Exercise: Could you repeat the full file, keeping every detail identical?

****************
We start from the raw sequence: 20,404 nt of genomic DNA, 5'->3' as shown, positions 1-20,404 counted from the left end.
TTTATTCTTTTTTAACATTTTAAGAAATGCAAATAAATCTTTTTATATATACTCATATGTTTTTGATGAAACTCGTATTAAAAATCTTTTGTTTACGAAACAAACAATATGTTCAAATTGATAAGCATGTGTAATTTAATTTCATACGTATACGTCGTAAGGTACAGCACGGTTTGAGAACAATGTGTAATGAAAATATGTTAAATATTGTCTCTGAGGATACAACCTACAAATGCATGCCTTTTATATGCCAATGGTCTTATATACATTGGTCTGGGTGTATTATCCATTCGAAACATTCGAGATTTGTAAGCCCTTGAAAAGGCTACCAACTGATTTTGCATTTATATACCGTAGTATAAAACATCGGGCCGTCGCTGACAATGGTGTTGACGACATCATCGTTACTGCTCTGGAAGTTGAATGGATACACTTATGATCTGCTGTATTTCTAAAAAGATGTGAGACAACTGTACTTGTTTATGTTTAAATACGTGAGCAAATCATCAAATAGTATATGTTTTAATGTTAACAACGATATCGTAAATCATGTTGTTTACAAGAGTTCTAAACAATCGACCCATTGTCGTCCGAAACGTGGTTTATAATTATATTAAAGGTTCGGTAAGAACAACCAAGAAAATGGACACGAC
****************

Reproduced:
We start from the raw sequence: 20,404 nt of genomic DNA, 5'->3' as shown, positions 1-20,404 counted from the left end.
TTTATTCTTTTTTAACATTTTAAGAAATGCAAATAAATCTTTTTATATATACTCATATGTTTTTGATGAAACTCGTATTAAAAATCTTTTGTTTACGAAACAAACAATATGTTCAAATTGATAAGCATGTGTAATTTAATTTCATACGTATACGTCGTAAGGTACAGCACGGTTTGAGAACAATGTGTAATGAAAATATGTTAAATATTGTCTCTGAGGATACAACCTACAAATGCATGCCTTTTATATGCCAATGGTCTTATATACATTGGTCTGGGTGTATTATCCATTCGAAACATTCGAGATTTGTAAGCCCTTGAAAAGGCTACCAACTGATTTTGCATTTATATACCGTAGTATAAAACATCGGGCCGTCGCTGACAATGGTGTTGACGACATCATCGTTACTGCTCTGGAAGTTGAATGGATACACTTATGATCTGCTGTATTTCTAAAAAGATGTGAGACAACTGTACTTGTTTATGTTTAAATACGTGAGCAAATCATCAAATAGTATATGTTTTAATGTTAACAACGATATCGTAAATCATGTTGTTTACAAGAGTTCTAAACAATCGACCCATTGTCGTCCGAAACGTGGTTTATAATTATATTAAAGGTTCGGTAAGAACAACCAAGAAAATGGACACGAC